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Re: [rest-discuss] PUT for partial update of an existing resource

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  • Roy T. Fielding
    No. http://trac.tools.ietf.org/wg/httpbis/trac/changeset/1158#file1 ....Roy
    Message 1 of 59 , Apr 12 10:47 PM
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    • stew.welbourne@btinternet.com
      Bryan it strikes me that the very part of the specification you re referring to as the ambiguity is the root of the clarity with regard to whether the PUT verb
      Message 59 of 59 , Apr 25 2:04 AM
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        Bryan it strikes me that the very part of the specification you're referring to as the ambiguity is the root of the clarity with regard to whether the PUT verb can accommodate a subset of the information associated with the representation of the an existing addressable resource:

        'The PUT method requests that the enclosed entity be stored under the supplied Request-URI. If the Request-URI refers to an already existing resource, the enclosed entity SHOULD be considered as a modified version of the one residing on the origin server.' (Section 9.6, RF2616)

        '...the URI in a PUT request identifies the entity enclosed with the request' (Section 9.6, RF2616)

        I'll explain why I see it this way.

        Firstly the reference to 'enclosed entity' is key in my opinion. From a data modelling perspective entity refers to something atomic comprising one or more attributes. Whilst this is far from a strong argument in the 2616 context - falling back to a general survey of definitions there is a general trend towards this definition of entity as:

        'An entity is something that exists separately from other things and has a clear identity of its own.' (example from http://en.wikipedia.org/wiki/Entity)

        So the reference to an enclosed-entity within the PUT verb semantics leads me to a strong belief that PUT should convey an atomic representation which will then be regarded by the server as the 'replacement' for any prior representations. This alone means to me that partial PUT, or PUT conveying an arbitrary subset of attributes (whoever much I may wish that to be embraced by 2616) is not compliant with the albeit terse, '2616 specification'.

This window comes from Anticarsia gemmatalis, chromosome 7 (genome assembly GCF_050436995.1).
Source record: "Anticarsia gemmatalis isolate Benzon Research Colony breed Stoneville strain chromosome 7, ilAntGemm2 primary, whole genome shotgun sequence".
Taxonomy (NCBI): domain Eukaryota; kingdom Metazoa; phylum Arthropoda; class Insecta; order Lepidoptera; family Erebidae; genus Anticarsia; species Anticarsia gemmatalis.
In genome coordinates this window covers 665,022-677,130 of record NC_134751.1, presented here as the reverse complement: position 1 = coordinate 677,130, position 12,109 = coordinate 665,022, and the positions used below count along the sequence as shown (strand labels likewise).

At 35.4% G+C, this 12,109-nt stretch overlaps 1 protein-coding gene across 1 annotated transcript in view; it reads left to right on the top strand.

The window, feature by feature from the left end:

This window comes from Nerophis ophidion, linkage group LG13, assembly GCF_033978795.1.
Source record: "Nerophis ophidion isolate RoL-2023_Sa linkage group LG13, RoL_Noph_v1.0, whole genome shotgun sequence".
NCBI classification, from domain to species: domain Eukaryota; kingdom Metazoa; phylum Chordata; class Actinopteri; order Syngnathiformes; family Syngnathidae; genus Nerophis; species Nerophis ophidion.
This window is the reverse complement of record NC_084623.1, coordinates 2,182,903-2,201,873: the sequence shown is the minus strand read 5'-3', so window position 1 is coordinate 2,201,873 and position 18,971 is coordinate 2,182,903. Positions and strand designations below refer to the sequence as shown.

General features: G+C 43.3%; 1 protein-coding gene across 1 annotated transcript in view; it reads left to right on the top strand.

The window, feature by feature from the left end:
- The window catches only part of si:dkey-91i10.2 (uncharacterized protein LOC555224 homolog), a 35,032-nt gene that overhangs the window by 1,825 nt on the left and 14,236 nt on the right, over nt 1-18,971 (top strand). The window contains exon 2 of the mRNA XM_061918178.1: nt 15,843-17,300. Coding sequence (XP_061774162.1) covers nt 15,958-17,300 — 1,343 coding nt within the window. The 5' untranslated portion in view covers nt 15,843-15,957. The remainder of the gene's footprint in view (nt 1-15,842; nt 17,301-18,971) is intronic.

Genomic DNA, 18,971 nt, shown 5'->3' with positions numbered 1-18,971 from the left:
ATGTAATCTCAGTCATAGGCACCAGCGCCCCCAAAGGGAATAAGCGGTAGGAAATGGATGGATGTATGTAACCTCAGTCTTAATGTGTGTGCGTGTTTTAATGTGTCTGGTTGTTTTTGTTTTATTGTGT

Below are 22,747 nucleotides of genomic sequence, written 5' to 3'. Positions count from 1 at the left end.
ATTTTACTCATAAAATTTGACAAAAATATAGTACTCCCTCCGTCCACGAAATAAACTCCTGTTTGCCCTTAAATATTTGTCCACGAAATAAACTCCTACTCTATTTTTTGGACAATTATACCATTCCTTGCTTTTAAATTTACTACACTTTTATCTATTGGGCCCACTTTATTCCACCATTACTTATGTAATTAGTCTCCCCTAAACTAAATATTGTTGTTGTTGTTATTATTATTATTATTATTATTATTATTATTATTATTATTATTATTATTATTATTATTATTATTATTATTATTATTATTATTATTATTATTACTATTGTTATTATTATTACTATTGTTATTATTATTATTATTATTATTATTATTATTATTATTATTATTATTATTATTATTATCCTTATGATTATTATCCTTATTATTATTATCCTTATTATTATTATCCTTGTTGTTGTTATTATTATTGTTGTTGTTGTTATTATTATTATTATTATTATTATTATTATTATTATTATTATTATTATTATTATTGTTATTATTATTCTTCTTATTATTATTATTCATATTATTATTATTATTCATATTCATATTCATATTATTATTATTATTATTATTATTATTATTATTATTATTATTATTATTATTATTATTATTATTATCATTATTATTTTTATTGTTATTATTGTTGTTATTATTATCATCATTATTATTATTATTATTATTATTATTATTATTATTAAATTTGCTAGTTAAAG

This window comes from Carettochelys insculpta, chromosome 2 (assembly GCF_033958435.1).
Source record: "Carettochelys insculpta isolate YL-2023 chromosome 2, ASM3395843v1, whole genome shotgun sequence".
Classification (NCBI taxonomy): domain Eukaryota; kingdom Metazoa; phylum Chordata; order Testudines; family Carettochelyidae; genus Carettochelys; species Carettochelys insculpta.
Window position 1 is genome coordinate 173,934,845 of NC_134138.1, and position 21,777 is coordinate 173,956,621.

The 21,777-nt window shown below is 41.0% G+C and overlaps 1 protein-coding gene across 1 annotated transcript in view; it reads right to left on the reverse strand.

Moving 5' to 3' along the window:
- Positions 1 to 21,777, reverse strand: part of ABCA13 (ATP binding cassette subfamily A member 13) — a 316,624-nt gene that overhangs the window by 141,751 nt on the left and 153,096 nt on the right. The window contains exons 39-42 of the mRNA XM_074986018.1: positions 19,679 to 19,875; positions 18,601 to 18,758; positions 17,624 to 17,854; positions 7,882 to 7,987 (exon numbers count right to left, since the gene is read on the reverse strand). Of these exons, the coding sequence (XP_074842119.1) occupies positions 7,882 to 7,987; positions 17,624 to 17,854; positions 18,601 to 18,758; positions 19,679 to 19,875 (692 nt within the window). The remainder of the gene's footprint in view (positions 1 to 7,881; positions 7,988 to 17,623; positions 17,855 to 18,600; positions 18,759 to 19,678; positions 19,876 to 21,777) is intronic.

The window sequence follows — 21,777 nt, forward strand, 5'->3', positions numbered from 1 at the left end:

In reality I too have a strong tendency to look to optimise what may be a heavy overhead in conveying large amounts of information for what may be a single attribute modification in my resource representation between my clients and server.

        That said I regard my own willingness to optimise and add more intelligence to my own implementation of the PUT (modify) interaction as my own overlay or deviation from the base specification in RFC2616. In such cases, the merits of adopting this approach have to consider the likelihood of breaking assumptions between my clients and intermediaries about what is being conveyed by PUT.

        The most interesting clause, the one referring to:

        'HTTP/1.1 does not define how a PUT method affects the state of an origin server.' (Section 9.6, RFC2616)

        In my opinion this clause does mean that so long as you ensure that the PUT is compliant to the specification (i.e. atomic replacement), then the server is open to doing funky stuff with previous representation versions, or even deriving the extent of the delta's between versions of the resource.